Alphabet Juice: The Energies, Gists, and Spirits of Letters, Words, and Combinations Thereof; Their Roots, Bones, Innards, Piths, Pips, and Secret Parts, Tinctures, Tonics, and Essences; With Examples of Their Usage Foul and Savory

Alphabet Juice: The Energies, Gists, and Spirits of Letters, Words, and Combinations Thereof; Their Roots, Bones, Innards, Piths, Pips, and Secret Parts, Tinctures, Tonics, and Essences; With Examples of Their Usage Foul and Savory

by Roy Blount Jr.


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"If everybody's first English teacher were Roy Blount Jr., we might still be trillions in debt, but we would be so deeply in love with words and their magic . . . that we'd hardly notice." —Chris Tucker, The Dallas Morning News

After forty years of making a living using words in every medium except greeting cards, Roy Blount Jr. still can't get over his ABCs. In Alphabet Juice, he celebrates the juju, the crackle, the sonic and kinetic energies, of letters and their combinations. He has a strong sense of right and wrong, but he is not out to prescribe proper English. His passion is for questions such as these: Did you know that both mammal and matter derive from baby talk? Have you noticed how wince makes you wince?

Three and a half centuries ago, Thomas Blount produced his Glossographia, the first dictionary to explore derivations of English words. This Blount's Glossographia takes that pursuit to new levels. From sources as venerable as the OED and as fresh as, and especially from the author's own wide ranging experience, Alphabet Juice derives an organic take on language that is unlike, and more fun than, any other.

"Amusing, bemusing, and smart as hell." —Daniel Okrent, Fortune

"Danced in Blount's arms, English swings smartly." —Jack Shafer, The New York Times Book Review

"Gracefully erudite and joyous." —Katherine A. Powers, The Boston Sunday Globe

Product Details

ISBN-13: 9780374532048
Publisher: Farrar, Straus and Giroux
Publication date: 09/29/2009
Pages: 384
Sales rank: 806,788
Product dimensions: 5.40(w) x 8.20(h) x 1.20(d)

About the Author

Roy Blount Jr. is the author of twenty previous books, covering subjects from the Pittsburgh Steelers to Robert E. Lee to what dogs are thinking. He is a regular panelist on NPR's Wait, Wait . . . Don't Tell Me! and is a member of the American Heritage Dictionary Usage Panel. Born in Indianapolis and raised in Decatur, Georgia, Blount now lives in Western Massachusetts with his wife, the painter Joan Griswold.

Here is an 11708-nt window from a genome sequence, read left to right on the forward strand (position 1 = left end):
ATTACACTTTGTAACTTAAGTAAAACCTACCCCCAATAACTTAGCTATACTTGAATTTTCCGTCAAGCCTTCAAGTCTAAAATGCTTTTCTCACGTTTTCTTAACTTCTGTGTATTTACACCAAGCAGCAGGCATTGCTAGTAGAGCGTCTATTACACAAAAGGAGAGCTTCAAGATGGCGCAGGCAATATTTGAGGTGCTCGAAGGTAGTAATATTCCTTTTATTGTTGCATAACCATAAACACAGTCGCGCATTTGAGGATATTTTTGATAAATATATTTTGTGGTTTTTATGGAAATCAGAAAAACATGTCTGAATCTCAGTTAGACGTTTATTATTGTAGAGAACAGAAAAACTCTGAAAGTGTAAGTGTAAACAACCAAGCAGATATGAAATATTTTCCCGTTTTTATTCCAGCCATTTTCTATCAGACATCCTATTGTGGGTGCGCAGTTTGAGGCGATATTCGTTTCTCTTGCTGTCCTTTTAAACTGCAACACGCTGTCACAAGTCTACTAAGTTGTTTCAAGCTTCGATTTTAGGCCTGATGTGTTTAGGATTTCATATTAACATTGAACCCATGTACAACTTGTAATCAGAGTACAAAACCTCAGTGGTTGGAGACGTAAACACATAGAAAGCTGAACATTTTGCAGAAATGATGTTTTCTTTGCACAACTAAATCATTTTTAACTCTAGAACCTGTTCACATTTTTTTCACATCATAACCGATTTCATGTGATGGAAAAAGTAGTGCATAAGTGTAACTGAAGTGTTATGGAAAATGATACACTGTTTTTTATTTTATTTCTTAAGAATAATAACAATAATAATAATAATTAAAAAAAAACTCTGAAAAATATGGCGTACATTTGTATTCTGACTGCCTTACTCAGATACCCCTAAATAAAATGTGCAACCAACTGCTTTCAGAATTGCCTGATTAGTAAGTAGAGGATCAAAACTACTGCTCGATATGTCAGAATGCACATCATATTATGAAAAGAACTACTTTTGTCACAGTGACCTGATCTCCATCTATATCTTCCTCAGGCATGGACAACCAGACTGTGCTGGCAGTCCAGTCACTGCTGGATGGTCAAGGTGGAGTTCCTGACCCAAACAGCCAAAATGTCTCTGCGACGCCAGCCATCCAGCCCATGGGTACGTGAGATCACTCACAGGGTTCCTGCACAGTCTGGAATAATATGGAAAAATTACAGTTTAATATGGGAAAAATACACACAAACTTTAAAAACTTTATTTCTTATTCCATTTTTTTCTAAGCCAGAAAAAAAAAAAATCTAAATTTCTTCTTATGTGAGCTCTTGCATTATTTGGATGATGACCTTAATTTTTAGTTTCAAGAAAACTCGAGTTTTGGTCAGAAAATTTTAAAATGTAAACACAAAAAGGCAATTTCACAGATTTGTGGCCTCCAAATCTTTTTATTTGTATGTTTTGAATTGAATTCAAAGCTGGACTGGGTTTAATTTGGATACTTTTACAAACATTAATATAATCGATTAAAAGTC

Read an Excerpt

According to scholars of linguistics, the relation between a word and its meaning is arbitrary. In proof, they point to pigs. Steven Pinker, in Words and Rules, observes that pigs go oink oink in English, nøff nøff in Norwegian, and in Russian chrjo chrjo. That may look arbitrary. As if it went something like this:

English committee member #1
What’ll we put down for pig noise?

Member #2 (whose motives are unclear)
Let’s name it for my uncle Oink.

Member #3
No, we need to capture more of that grunh, grunh . . .

(Weary groan arises.)

Member #4
In Russia . . .
(He or she is shouted down.)

Committee chairman
People. We have to move on.

Have you ever tried to spell any of the various sounds that pigs make? It isn’t easy. It’s damn well worth trying, but eventually you have to settle on something close. (Chickens being more articulate, you’ll find their noises to be pretty similar the world round. Baby chicks go peep peep in English, pío pío in Spanish, piyo piyo in Japanese.)

And I’m not sure Pinker is playing fair with that chrjo. It’s not Russian letters. How am I supposed to know how Russian people or pigs pronounce it? Fortunately, by Googling "Russian pigs go," I have obtained the input of an online chatperson (at named "MrAnonymous," who sounds like he knows what he is talking about:

In Russian, pigs go hroo, hroo. Note that these are rolled r’s and the h is more of a hk sound, like when you try to build a loogie. (Don’t try and pronounce the K, just flem up the H.)

That, although it should be "try to pronounce" and phlegm, is not bad. Over the years and around the world, generation building upon generation, people have put much mimetic effort into the spelling of pig utterance.

For that matter, grunt works for me, and I resent any insinuation that I have been programmed by random convention. Dictionaries in their grudging way call grunt "probably imitative." The word is a distinct refinement, or counterrefinement, of the Old English grunettan, and although the parallel Greek gry, in comparison, looks less than fully swinish, you can see the resemblance. The French for "to grunt" is grogner. You know what the French for the growl of a car is? Vroum!

That car is running on alphabet juice. So, less obviously, are spice and tang and strength (do you think that word fits its meaning no better than would, say, delicacy?) and, excuse me, sphincter, which shares a root, incidentally, with the Sphinx.

Marshall McLuhan, whom we celebrate for coming up with such memes as "the global village" and "the medium is the message," played fast and loose with the roots of words, according to his biographer, Philip Marchand: he "pored over etymologies in the OED as if they were mystic runes," and irritated colleagues at Cambridge by making up fanciful derivations to support his theories. I prefer a firmer grip on etymology—"the wheel-ruts of modern English," as puts it.

So I am not going to think of the mysterious statue and say sph- is soft (face of a woman, and we may think of sphagnum moss), the middle part is retentive-sounding, and the x is for unknown. I am going to consult several reliable lexicographical sources, and report to you that the original Sphinx, the monster whose riddle Oedipus solved, was named by the Greeks from their verb sphingein, to squeeze, because she strangled her victims. Pronouncing sphincter, or squeeze, constricts the throat.